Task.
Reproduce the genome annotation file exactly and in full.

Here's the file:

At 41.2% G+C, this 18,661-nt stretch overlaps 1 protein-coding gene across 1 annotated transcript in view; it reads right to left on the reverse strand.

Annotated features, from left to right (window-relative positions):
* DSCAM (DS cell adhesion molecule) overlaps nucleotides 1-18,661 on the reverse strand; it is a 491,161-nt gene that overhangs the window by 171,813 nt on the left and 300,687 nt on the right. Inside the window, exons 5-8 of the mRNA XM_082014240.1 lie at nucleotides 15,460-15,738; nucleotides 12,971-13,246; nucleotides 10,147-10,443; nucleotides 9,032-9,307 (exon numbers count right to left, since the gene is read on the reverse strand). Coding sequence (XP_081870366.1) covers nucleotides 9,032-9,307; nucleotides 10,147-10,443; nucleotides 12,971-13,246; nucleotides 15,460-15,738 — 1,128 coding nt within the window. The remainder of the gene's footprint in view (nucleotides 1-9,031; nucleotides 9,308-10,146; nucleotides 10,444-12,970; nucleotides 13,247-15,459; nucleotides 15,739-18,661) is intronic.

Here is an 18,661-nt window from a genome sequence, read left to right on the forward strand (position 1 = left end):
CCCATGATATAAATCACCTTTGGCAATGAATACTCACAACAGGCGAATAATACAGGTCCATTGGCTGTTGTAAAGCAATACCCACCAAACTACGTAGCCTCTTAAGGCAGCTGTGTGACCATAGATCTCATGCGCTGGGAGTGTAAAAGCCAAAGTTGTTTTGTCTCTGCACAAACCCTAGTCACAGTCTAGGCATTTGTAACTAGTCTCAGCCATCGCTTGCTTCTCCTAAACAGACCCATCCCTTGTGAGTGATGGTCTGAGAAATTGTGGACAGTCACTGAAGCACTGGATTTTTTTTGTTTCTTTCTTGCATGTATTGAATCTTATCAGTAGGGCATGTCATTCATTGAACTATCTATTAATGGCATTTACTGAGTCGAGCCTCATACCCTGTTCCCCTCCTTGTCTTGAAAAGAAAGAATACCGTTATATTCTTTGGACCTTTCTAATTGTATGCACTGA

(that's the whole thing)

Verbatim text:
At 41.2% G+C, this 18,661-nt stretch overlaps 1 protein-coding gene across 1 annotated transcript in view; it reads right to left on the reverse strand.

Annotated features, from left to right (window-relative positions):
* DSCAM (DS cell adhesion molecule) overlaps nucleotides 1-18,661 on the reverse strand; it is a 491,161-nt gene that overhangs the window by 171,813 nt on the left and 300,687 nt on the right. Inside the window, exons 5-8 of the mRNA XM_082014240.1 lie at nucleotides 15,460-15,738; nucleotides 12,971-13,246; nucleotides 10,147-10,443; nucleotides 9,032-9,307 (exon numbers count right to left, since the gene is read on the reverse strand). Coding sequence (XP_081870366.1) covers nucleotides 9,032-9,307; nucleotides 10,147-10,443; nucleotides 12,971-13,246; nucleotides 15,460-15,738 — 1,128 coding nt within the window. The remainder of the gene's footprint in view (nucleotides 1-9,031; nucleotides 9,308-10,146; nucleotides 10,444-12,970; nucleotides 13,247-15,459; nucleotides 15,739-18,661) is intronic.

Here is an 18,661-nt window from a genome sequence, read left to right on the forward strand (position 1 = left end):
CCCATGATATAAATCACCTTTGGCAATGAATACTCACAACAGGCGAATAATACAGGTCCATTGGCTGTTGTAAAGCAATACCCACCAAACTACGTAGCCTCTTAAGGCAGCTGTGTGACCATAGATCTCATGCGCTGGGAGTGTAAAAGCCAAAGTTGTTTTGTCTCTGCACAAACCCTAGTCACAGTCTAGGCATTTGTAACTAGTCTCAGCCATCGCTTGCTTCTCCTAAACAGACCCATCCCTTGTGAGTGATGGTCTGAGAAATTGTGGACAGTCACTGAAGCACTGGATTTTTTTTGTTTCTTTCTTGCATGTATTGAATCTTATCAGTAGGGCATGTCATTCATTGAACTATCTATTAATGGCATTTACTGAGTCGAGCCTCATACCCTGTTCCCCTCCTTGTCTTGAAAAGAAAGAATACCGTTATATTCTTTGGACCTTTCTAATTGTATGCACTGA